On the bright side, young Master S. has now set his bar so low that whatever he does in his forthcoming engagements will represent vast improvement. Maybe he’s not so thick after all.
To say that Dele looked a shadow of his former self would be a bit stiff on shadows.
The all-singing, all-dancing buccaneer of a few years back, with velvety touch and a knack for timing a late burst into the area, is such a distant memory that I now wonder if he ever existed at all. If the current incumbent of his shirt gives a dam about his football, he disguises the fact in pretty convincing fashion.
Each time Dele received the ball yesterday he generally took six touches, lost possession and then promptly lost interest in the game altogether, preferring to wander off to a quiet spot of land, alone with his thoughts. And it was this latter part that represented a new low, this business of registering zero emotion once he had lost the ball. For a few years now, his output when in possession has been dreadful; but to see him shrug his shoulders and slow down to a walk once dispossessed really made one grind the teeth and hiss a bit.
If he really is trying to play himself back into favour, by golly he is going about it in a most peculiar fashion.
As for that rotter Harry Kane, I must confess his performance had me scratching at the old bean. Neither one thing nor another – or, to be more accurate, both one thing and another, if you follow my drift.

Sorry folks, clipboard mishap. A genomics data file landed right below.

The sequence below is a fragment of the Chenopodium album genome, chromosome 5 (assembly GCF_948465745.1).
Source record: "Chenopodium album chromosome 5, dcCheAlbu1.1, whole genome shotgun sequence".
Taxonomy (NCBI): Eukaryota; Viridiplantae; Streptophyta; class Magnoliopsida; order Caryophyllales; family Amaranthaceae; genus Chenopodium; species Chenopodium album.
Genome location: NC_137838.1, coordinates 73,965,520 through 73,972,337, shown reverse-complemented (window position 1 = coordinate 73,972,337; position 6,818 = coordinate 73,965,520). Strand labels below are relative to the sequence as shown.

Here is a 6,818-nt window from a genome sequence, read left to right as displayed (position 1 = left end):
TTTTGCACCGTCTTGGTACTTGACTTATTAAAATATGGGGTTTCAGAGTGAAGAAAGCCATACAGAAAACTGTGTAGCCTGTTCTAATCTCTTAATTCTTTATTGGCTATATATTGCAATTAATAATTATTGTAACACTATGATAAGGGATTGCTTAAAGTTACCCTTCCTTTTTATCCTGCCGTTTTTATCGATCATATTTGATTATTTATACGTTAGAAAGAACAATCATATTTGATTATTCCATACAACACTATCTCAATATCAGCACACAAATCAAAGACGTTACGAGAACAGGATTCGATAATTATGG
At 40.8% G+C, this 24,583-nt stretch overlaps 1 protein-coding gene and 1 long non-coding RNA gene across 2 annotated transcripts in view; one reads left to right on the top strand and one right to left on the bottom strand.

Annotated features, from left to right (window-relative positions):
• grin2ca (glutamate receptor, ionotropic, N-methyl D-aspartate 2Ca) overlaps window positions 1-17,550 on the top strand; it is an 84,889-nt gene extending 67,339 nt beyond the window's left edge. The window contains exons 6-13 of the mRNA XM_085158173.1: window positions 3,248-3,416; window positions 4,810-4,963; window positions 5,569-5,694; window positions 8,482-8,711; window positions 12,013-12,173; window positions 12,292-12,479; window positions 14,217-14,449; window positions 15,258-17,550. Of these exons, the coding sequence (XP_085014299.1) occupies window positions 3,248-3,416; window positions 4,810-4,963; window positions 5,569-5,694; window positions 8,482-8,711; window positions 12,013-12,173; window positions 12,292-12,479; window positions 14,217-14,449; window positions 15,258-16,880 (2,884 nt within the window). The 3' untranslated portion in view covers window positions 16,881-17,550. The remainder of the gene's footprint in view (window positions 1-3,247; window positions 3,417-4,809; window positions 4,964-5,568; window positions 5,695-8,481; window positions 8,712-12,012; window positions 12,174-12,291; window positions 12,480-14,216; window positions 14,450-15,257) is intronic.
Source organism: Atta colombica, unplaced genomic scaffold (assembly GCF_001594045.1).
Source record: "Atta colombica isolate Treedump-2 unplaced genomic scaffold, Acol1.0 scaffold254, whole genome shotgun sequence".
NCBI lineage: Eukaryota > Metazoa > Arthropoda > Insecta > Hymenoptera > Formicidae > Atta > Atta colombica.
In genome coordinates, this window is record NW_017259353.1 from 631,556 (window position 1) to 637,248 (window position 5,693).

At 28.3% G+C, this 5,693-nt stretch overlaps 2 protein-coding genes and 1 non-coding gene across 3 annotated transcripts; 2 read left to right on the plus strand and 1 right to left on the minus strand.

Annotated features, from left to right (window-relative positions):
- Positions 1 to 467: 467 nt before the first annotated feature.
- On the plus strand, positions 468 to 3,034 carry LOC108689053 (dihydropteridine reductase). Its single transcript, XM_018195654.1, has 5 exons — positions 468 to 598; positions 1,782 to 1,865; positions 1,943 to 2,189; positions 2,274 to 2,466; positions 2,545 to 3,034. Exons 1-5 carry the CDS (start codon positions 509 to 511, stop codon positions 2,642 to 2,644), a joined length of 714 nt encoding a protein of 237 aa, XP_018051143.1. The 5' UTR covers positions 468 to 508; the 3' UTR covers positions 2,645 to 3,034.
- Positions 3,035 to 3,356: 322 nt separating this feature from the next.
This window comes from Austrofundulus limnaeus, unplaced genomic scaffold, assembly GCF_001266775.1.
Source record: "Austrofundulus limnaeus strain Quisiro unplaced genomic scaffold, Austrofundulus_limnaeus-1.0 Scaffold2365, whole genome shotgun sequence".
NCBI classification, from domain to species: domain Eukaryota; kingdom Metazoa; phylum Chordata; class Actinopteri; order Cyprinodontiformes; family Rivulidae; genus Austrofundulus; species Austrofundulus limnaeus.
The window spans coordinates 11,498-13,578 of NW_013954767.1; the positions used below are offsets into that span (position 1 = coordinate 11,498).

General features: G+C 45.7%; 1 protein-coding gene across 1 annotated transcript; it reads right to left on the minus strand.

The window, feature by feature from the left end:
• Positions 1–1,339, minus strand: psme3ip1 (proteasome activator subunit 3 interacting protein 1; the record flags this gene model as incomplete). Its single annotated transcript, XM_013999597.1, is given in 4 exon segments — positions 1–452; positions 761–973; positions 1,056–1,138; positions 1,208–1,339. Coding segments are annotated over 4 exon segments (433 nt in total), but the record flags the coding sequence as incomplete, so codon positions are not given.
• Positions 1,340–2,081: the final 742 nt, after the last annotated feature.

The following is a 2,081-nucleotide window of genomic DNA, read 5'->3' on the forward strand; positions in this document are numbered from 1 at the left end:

Sorry if that’s a bit cryptic. What I mean is that he managed to incorporate a pretty wide range of features within his night’s work.
For almost all of the first half he was as dreadful as anyone else. On that I think we can all agree. He lumbered about the place like a man donning his boots for the first time in a few years, failed to hold up the ball, failed to find teammates with intended passes and generally looked like a man who, on encountering the Slovenian mid-tablers, was a long way out of his depth.
The one moment in the first half that offered a glimpse of a record goalscorer was when he was stationed within the penalty area, and on receiving the ball conjured a shot from nowhere. He missed, narrowly, but the incident was still in pretty startling contrast to all that had gone before. The lesson, I recall murmuring at the time, seemed to be that dash everything else, Kane should just stick to the penalty area and get his shots off. No shame in that.